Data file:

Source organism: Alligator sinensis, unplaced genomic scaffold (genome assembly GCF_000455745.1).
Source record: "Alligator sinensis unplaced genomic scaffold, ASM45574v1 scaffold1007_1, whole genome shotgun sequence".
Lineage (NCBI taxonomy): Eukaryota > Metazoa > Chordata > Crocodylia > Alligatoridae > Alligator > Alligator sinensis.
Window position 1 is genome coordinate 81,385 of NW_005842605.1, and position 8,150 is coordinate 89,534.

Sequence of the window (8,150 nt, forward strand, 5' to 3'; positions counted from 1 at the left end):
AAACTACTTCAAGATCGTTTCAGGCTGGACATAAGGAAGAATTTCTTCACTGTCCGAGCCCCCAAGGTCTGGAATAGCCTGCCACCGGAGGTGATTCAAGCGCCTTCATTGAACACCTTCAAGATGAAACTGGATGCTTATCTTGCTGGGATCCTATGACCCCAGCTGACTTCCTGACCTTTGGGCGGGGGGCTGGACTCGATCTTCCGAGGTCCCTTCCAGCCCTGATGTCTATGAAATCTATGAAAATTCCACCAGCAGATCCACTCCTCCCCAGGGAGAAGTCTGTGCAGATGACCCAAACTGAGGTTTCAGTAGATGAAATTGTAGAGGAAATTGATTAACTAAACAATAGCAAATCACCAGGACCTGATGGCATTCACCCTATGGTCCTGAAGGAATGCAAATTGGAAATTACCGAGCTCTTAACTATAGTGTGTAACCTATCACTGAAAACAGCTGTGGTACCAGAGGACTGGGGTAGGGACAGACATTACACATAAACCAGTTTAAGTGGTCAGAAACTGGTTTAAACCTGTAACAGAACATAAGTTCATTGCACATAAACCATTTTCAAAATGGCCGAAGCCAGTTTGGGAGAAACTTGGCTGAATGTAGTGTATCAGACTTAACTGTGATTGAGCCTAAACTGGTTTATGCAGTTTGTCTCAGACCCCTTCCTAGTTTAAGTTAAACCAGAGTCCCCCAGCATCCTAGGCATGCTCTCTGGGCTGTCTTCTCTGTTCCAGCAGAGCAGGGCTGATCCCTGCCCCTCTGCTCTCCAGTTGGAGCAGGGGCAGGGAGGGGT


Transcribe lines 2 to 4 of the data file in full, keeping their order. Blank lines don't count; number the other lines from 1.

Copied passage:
Source record: "Alligator sinensis unplaced genomic scaffold, ASM45574v1 scaffold1007_1, whole genome shotgun sequence".
Lineage (NCBI taxonomy): Eukaryota > Metazoa > Chordata > Crocodylia > Alligatoridae > Alligator > Alligator sinensis.
Window position 1 is genome coordinate 81,385 of NW_005842605.1, and position 8,150 is coordinate 89,534.